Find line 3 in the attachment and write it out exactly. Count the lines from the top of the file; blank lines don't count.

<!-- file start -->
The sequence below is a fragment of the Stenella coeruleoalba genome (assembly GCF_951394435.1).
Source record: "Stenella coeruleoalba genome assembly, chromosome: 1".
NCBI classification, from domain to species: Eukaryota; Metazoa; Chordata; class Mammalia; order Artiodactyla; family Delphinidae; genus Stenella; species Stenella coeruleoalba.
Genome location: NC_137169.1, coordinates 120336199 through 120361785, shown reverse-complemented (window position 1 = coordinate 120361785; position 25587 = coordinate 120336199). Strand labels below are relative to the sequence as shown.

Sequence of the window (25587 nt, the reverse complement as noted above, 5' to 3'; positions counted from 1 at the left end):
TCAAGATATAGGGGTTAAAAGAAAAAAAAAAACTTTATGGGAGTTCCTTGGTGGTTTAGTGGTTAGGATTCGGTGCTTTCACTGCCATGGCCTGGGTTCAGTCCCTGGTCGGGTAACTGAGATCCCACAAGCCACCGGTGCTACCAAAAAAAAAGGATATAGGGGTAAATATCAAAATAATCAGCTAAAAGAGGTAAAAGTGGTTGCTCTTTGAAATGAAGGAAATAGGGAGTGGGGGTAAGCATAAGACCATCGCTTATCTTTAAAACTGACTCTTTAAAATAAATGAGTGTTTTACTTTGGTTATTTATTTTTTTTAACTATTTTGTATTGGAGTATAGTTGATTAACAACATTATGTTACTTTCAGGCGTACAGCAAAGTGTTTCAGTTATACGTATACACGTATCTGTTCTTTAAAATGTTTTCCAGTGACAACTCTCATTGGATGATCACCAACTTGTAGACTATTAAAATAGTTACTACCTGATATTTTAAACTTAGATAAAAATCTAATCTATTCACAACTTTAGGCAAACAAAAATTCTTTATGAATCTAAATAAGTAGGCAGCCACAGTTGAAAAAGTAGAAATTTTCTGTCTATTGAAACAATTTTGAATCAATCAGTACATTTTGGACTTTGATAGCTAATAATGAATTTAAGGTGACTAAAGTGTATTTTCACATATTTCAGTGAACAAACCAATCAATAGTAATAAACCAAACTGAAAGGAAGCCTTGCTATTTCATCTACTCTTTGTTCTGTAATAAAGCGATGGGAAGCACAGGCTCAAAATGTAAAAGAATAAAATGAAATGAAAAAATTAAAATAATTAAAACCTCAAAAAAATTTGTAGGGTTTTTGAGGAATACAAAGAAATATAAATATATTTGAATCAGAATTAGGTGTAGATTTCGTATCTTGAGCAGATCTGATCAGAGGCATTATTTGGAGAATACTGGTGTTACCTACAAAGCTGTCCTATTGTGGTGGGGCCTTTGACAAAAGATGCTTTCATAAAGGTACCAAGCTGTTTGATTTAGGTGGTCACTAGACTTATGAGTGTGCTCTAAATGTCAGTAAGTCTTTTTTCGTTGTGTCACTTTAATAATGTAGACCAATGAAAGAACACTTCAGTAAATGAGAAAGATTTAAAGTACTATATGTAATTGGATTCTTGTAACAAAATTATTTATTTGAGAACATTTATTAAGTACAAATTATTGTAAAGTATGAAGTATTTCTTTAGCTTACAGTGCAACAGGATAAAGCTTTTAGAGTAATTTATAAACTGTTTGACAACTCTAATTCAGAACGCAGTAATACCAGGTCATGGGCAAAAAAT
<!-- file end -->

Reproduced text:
NCBI classification, from domain to species: Eukaryota; Metazoa; Chordata; class Mammalia; order Artiodactyla; family Delphinidae; genus Stenella; species Stenella coeruleoalba.